Wildlife shedding winter strategies, waking up to spring

By Tom Litwin For the Gazette
March 21, 2020

As our days get longer and warmer, the wildlife of our fields and woodlands are shaking off the challenges of our New England winters.

Not too long ago, nighttime lasted a seemingly interminable 14 hours, with freezing temperatures lasting for days. Ice covered ponds and streams; snow and “wintry mixes” sealed off the ground and animals in their burrows below.

The solutions wildlife use for surviving the life-threatening demands of winter are wonderfully diverse and are shaped by two branches on the evolutionary tree: Are they warm- or cold-blooded? Warm-blooded animals generate their own body heat by converting food and body fat to energy. Cold-blooded animals take on the ambient temperature that surrounds them, including freezing temperatures.

Warm-blooded mammals and birds have similar demands — they need enough food and stored fat to maintain body temperature as winter temperatures draw heat from their bodies.

Bobcat, fox and coyote spend most of their waking time in the fall eating to build winter fat stores. They spend the winter foraging to offset fat loss that occurs as they maintain a constant body temperature. For sleeping, they find shelter in dens, insulated by their fur coats from cold air.

Many birds solve the challenges of winter by migrating south. Those who stay face long, frigid nights.

Rather than slowing down, the great horned owl takes winter head-on, breeding during the coldest part. Territorial hooting at dusk begins in December, continuing through February. Taking over an existing nest, the female lays two eggs in late February or early March. With a body temperature of 103 degrees, she is able to keep the eggs at a comfortable 98. This is due in large part to the heat-trapping under layer of downy feathers covered by an outer layer of guard feathers. This insulation works so well the female can be found sitting on the nest covered in snow.

Hibernation is another path animals use to avoid the constant exposure to cold. Hibernation takes different forms depending on the species, ranging from true deep hibernation to torpor. In either case, the animal is less active, and body temperature, heart rate and breathing slow down. By slowing their metabolism, they conserve fat stores.

In our area, the woodchuck and little brown bats can go into a deep hibernation. Woodchucks hibernate for up to three months by reducing their body temperature from 99 degrees to 37, reducing heart rate from 80 to five beats a minute, and breathing from 16 to a mere two breaths a minute. The bodies of bats and jumping mice make similar extraordinary changes during hibernation.

Contrary to folklore, black bear don’t go into deep hibernation, but rather settle into a unique state of torpor. They are unusual in that their body temperature operates in a warmer range, dropping from 99 to 91 degrees, yet their metabolism drops to 25 percent of wakefulness. Their breathing slows and heart rate drops from 55 to nine beats a minute.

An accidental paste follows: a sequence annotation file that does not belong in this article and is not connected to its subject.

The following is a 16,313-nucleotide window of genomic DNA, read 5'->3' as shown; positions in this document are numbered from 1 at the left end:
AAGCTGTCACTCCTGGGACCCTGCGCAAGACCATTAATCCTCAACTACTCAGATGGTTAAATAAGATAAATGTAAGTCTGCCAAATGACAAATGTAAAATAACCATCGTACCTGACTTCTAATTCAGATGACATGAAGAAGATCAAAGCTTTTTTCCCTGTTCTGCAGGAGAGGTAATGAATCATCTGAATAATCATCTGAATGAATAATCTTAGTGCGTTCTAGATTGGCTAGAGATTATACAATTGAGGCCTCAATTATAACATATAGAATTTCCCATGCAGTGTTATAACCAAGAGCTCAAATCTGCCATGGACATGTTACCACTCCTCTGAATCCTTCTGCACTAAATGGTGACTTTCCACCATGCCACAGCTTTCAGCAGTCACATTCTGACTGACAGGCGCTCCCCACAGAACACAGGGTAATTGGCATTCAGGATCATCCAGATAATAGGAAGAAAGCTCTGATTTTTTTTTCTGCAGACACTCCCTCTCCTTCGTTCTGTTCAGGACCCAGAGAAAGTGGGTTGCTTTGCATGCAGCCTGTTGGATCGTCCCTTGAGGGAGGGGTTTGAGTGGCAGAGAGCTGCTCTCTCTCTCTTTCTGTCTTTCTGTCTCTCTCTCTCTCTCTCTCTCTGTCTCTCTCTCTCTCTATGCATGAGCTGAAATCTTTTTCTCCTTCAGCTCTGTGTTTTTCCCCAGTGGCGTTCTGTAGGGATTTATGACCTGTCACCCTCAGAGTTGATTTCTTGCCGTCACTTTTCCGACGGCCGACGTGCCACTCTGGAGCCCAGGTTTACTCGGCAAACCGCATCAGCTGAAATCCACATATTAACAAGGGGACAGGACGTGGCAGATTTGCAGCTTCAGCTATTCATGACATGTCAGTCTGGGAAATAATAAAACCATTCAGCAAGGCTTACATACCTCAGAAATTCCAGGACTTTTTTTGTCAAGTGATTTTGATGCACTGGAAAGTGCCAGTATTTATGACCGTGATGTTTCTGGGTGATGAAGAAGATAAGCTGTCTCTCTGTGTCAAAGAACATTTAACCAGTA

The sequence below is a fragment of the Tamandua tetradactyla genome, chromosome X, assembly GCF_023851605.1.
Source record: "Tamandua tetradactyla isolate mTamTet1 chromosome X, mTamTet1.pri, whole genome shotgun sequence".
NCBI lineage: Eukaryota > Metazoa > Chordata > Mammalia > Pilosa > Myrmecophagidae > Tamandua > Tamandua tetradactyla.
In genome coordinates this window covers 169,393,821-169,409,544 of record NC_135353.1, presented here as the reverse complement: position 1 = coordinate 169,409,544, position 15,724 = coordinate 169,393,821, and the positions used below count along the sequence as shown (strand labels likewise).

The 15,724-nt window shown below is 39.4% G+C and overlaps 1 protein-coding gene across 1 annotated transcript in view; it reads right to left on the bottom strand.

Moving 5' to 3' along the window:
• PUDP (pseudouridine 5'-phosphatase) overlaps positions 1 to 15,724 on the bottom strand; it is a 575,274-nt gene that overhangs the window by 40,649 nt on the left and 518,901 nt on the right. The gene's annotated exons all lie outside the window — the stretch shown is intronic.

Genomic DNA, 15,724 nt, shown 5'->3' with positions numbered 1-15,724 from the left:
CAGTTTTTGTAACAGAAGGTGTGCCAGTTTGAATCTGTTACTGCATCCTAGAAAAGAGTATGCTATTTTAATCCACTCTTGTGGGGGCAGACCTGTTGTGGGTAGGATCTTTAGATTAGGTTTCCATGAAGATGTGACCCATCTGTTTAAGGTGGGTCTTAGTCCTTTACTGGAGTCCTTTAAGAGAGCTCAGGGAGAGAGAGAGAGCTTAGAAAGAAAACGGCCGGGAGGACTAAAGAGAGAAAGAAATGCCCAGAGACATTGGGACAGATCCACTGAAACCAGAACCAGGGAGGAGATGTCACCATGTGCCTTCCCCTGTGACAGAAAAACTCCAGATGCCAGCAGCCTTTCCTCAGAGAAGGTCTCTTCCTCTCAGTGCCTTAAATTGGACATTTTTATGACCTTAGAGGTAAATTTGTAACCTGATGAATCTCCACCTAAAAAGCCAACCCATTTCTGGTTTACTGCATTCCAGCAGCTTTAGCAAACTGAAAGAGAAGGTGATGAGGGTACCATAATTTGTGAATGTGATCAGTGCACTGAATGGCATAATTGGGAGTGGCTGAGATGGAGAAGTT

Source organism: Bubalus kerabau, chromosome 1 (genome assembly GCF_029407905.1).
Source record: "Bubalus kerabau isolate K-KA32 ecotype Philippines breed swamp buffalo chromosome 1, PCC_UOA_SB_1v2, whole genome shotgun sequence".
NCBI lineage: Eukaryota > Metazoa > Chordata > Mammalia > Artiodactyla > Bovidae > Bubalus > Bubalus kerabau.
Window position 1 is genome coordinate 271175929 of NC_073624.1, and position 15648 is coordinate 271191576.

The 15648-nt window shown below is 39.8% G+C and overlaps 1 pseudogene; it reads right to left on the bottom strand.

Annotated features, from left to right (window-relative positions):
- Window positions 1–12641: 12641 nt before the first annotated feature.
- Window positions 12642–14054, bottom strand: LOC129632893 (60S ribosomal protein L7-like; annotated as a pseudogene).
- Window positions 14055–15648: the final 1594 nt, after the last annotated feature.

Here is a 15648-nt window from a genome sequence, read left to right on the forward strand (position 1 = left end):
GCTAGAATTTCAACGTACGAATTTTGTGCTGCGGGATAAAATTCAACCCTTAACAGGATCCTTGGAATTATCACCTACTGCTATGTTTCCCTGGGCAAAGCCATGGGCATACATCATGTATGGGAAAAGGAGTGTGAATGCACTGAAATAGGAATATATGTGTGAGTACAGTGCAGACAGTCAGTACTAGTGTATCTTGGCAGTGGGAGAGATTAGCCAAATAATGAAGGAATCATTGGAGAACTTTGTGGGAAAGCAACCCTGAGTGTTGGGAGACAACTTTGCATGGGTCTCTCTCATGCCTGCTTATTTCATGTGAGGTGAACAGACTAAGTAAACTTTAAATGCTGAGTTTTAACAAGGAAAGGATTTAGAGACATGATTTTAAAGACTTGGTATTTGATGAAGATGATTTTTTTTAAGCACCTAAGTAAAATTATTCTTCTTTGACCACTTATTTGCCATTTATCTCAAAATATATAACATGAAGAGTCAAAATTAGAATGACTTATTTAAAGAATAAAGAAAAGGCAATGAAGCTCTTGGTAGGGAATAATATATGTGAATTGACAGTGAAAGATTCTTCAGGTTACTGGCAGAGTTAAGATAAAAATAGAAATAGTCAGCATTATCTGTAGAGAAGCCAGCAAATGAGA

While the female sleeps, she gives birth, with her cubs nursing and maturing. Unlike deep hibernators, black bear in torpor can become aroused and active if disturbed.

Chipmunks actively forage during warm spells, then settle back into torpor, where body temperature drops from 100 to 40 degrees and breathing is reduced from 60 to 20 breaths a minute. ​​​Robyn Gallant/via Flickr

Using a different strategy, during warm spells we see chipmunks actively foraging. Rather than relying solely on stored body fat, they wake from torpor and feed on food stored in nests, caches and burrows. After replenishing fat stores, a chipmunk settles back into torpor for days at a time, where body temperature drops from 100 to 40 degrees and breathing is reduced from 60 to 20 breaths a minute.

The common green frog, a cold-blooded aquatic amphibian, faces a very different threat: Their bodies don’t produce heat to prevent freezing. When the temperature drops below freezing, their body actually freezes — up to 65 percent of the water in their bodies can be frozen while hibernating.

Critical changes in body chemistry help prevent most green frogs from freezing to death. As temperatures drop, an enzyme works to keep the cells of vital organs, and the water around them, fluid and active by reducing their freezing points. When these lower freezing points approach, the liver produces glucose that is absorbed by cells, acting as antifreeze, keeping the cells from freezing and dehydrating.

Incredibly, when in this frozen state, they stop breathing and their heart stops beating. Until spring thaw, green frogs lie largely frozen on the muddy bottoms of ponds and streams.

Mammals, birds, reptiles, amphibians and insects have all evolved different ways to cope with winter, and the strategies and behaviors for surviving are as diverse as the species employing them. In these complicated times, as winter comes to an end, take a deep breath and enjoy a walk in the woods, and the wonder around you. Nature is good to us and for us.

Tom Litwin is a conservation biologist and former director of the Clark Science Center at Smith College. He is recently retired from the Jackson Laboratory in Bar Harbor, Maine and Farmington, Connecticut, where he served as the vice president for education, and continues as a visiting scholar. For more about how animals survive winter, see Ted Watt’s 2017 column. And to learn more about great horned owls’ breeding in winter, see David Spector’s 2009 column.

Earth Matters, written by staff and associates of the Hitchcock Center for the Environment at 845 West St., Amherst, appears every other week in the Daily Hampshire Gazette. For more information, call 413-256-6006, or write to us.

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